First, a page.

After a year of virtual and hybrid school, canceled activities, and limited social interaction, Pullman-area youth have something to look forward to this summer: the in-person Cougar Kids Camp.

The camp begins June 14 and is open to all area youth in kindergarten through sixth grade. It includes a variety of indoor and outdoor activities—games, fitness classes, crafts, outdoor adventure programs, and more—that are designed to be both educational and fun.

“It’s a high‑activity camp,” said DJ Mackie, coordinator of competitive sports and youth programs for University Recreation. “We get the kids engaged and playing with each other and having fun all day long.”

Based at the Student Recreation Center, the camp gives kids a recreation-based experience centered around a theme—this year, Exploration and Expedition. Weekly themes include Race Around the World, Animal Planet, Exploring Your World, and, in week six, Future Cougar Week, during which campers get to explore different areas of campus.

Although the camp’s activities are varied, its focus is not: Mackie said the goal is to provide kids with autonomy, mastery, and relationships.

The pandemic has inhibited many kids’ ability to develop socially, master new skills, or spend time away from their parents. At Cougar Kids Camp, Mackie said, they get to “come into a space that is just for them and … develop confidence in something they might be missing.”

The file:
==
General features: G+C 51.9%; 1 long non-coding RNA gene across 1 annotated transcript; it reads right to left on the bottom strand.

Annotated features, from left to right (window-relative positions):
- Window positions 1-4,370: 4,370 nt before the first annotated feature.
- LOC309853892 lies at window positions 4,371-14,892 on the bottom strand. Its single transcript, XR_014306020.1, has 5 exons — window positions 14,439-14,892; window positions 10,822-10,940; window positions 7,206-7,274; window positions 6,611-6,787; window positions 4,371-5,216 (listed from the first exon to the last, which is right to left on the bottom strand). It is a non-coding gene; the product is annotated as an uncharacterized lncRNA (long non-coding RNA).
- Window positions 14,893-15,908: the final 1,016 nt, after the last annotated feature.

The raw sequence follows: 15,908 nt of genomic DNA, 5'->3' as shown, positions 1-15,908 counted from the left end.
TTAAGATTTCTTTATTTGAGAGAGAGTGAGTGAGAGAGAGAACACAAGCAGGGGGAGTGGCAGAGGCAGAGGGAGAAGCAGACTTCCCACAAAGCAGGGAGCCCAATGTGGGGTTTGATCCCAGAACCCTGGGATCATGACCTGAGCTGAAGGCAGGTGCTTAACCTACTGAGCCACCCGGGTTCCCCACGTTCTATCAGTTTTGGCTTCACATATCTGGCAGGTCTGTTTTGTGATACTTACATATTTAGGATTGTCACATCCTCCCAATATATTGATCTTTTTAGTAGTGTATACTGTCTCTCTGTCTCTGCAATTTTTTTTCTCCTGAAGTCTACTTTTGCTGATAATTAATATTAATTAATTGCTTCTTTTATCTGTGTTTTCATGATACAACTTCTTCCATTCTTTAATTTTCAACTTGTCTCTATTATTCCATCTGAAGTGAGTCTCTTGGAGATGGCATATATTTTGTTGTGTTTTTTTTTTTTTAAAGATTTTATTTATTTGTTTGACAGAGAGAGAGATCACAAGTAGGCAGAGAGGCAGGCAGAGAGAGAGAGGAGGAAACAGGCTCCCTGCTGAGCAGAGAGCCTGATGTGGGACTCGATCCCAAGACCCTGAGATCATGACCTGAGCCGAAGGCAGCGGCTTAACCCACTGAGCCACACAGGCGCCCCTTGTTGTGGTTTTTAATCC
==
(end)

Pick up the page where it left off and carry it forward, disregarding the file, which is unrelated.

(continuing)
“Camp is a safe space for kids to re‑engage in what it’s like to be a kid and play and have fun,” he said.

Keeping camp COVID‑19 safe

A camper takes on WSU's Challenge Course
A 2019 camper takes on the Challenge Course. Photo by Melanie Rosetti

Cougar Kids Camp will operate fully in person and will adhere to all public health guidelines. Capacity is capped at 80 kids this year, and campers will spend most of their time with the same small group of campers. Camp staff will limit shared equipment and game pieces, and those items that are shared will be thoroughly sanitized.

All campers and staff will follow state and federal mask guidelines. Because masks can increase wearers’ heart rates during high‑intensity activities, Mackie said camp staff will provide more breaks and alternate between high- and low‑intensity games to give campers a chance to rest.

Creating a positive experience

Mackie said Cougar Kids Camp not only provides the in‑person fun many kids have been missing—it also offers a respite for parents.

“Last summer, parents were so thankful to have camp and have something for their kids to do when so many things were shut down,” he said. “That was really impactful for our staff.”

Mackie said he and the rest of the camp staff are eager to give kids an engaging, educational experience again this summer.

“We’re excited to get back out with the kids,” he said. “We hope to create a really positive experience for them.”

Registration for the seven-week camp is now open, and interested parents are encouraged to sign up early, as capacity is limited. Kids can sign up for as many weeks as they want “if they’re up for the adventure,” Mackie said. The camp is held Monday–Friday from 8:30 a.m.–4:30 p.m.